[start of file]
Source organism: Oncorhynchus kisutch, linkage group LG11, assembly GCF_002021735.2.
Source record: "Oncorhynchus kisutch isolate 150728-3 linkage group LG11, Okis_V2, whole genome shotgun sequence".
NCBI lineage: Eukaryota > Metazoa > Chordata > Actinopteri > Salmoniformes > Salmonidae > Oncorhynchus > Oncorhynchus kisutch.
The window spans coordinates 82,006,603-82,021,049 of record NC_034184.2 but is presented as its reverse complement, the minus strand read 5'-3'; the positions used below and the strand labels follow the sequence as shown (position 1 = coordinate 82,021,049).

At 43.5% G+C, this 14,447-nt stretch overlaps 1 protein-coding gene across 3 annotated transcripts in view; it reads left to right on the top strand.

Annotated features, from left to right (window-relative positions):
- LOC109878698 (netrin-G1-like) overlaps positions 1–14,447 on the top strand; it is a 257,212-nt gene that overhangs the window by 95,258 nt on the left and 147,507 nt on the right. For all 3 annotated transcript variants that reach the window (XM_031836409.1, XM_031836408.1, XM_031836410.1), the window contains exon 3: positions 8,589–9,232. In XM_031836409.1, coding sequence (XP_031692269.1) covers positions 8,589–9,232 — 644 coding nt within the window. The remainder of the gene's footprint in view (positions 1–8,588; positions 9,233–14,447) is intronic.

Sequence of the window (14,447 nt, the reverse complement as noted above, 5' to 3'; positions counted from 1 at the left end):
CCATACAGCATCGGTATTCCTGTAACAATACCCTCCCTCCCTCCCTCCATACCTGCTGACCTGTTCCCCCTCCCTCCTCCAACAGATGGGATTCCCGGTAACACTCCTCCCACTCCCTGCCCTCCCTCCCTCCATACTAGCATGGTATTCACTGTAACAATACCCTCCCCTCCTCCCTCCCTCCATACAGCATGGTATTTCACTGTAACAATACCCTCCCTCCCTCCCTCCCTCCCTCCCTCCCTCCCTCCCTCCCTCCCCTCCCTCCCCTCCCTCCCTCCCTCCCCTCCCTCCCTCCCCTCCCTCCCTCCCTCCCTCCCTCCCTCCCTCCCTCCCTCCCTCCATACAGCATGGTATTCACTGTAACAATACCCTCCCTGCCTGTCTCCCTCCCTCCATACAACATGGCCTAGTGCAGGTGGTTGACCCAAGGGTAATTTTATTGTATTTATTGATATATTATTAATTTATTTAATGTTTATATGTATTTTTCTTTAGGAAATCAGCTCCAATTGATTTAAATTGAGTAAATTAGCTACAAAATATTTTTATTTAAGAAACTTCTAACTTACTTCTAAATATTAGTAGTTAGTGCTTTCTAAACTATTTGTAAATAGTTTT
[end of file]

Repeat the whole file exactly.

Source organism: Oncorhynchus kisutch, linkage group LG11, assembly GCF_002021735.2.
Source record: "Oncorhynchus kisutch isolate 150728-3 linkage group LG11, Okis_V2, whole genome shotgun sequence".
NCBI lineage: Eukaryota > Metazoa > Chordata > Actinopteri > Salmoniformes > Salmonidae > Oncorhynchus > Oncorhynchus kisutch.
The window spans coordinates 82,006,603-82,021,049 of record NC_034184.2 but is presented as its reverse complement, the minus strand read 5'-3'; the positions used below and the strand labels follow the sequence as shown (position 1 = coordinate 82,021,049).

At 43.5% G+C, this 14,447-nt stretch overlaps 1 protein-coding gene across 3 annotated transcripts in view; it reads left to right on the top strand.

Annotated features, from left to right (window-relative positions):
- LOC109878698 (netrin-G1-like) overlaps positions 1–14,447 on the top strand; it is a 257,212-nt gene that overhangs the window by 95,258 nt on the left and 147,507 nt on the right. For all 3 annotated transcript variants that reach the window (XM_031836409.1, XM_031836408.1, XM_031836410.1), the window contains exon 3: positions 8,589–9,232. In XM_031836409.1, coding sequence (XP_031692269.1) covers positions 8,589–9,232 — 644 coding nt within the window. The remainder of the gene's footprint in view (positions 1–8,588; positions 9,233–14,447) is intronic.

Sequence of the window (14,447 nt, the reverse complement as noted above, 5' to 3'; positions counted from 1 at the left end):
CCATACAGCATCGGTATTCCTGTAACAATACCCTCCCTCCCTCCCTCCATACCTGCTGACCTGTTCCCCCTCCCTCCTCCAACAGATGGGATTCCCGGTAACACTCCTCCCACTCCCTGCCCTCCCTCCCTCCATACTAGCATGGTATTCACTGTAACAATACCCTCCCCTCCTCCCTCCCTCCATACAGCATGGTATTTCACTGTAACAATACCCTCCCTCCCTCCCTCCCTCCCTCCCTCCCTCCCTCCCTCCCTCCCCTCCCTCCCCTCCCTCCCTCCCTCCCCTCCCTCCCTCCCCTCCCTCCCTCCCTCCCTCCCTCCCTCCCTCCCTCCCTCCCTCCATACAGCATGGTATTCACTGTAACAATACCCTCCCTGCCTGTCTCCCTCCCTCCATACAACATGGCCTAGTGCAGGTGGTTGACCCAAGGGTAATTTTATTGTATTTATTGATATATTATTAATTTATTTAATGTTTATATGTATTTTTCTTTAGGAAATCAGCTCCAATTGATTTAAATTGAGTAAATTAGCTACAAAATATTTTTATTTAAGAAACTTCTAACTTACTTCTAAATATTAGTAGTTAGTGCTTTCTAAACTATTTGTAAATAGTTTT